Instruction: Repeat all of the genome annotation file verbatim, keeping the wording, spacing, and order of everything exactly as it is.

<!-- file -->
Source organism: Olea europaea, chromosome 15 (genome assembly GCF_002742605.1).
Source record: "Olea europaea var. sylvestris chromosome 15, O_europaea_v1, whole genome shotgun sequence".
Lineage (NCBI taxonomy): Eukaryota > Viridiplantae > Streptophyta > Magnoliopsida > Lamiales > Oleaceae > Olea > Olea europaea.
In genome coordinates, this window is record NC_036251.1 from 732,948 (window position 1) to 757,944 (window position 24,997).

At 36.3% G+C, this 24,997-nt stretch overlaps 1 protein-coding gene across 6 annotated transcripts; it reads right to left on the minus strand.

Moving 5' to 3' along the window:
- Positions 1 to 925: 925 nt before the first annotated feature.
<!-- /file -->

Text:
Source organism: Olea europaea, chromosome 15 (genome assembly GCF_002742605.1).
Source record: "Olea europaea var. sylvestris chromosome 15, O_europaea_v1, whole genome shotgun sequence".
Lineage (NCBI taxonomy): Eukaryota > Viridiplantae > Streptophyta > Magnoliopsida > Lamiales > Oleaceae > Olea > Olea europaea.
In genome coordinates, this window is record NC_036251.1 from 732,948 (window position 1) to 757,944 (window position 24,997).

At 36.3% G+C, this 24,997-nt stretch overlaps 1 protein-coding gene across 6 annotated transcripts; it reads right to left on the minus strand.

Moving 5' to 3' along the window:
- Positions 1 to 925: 925 nt before the first annotated feature.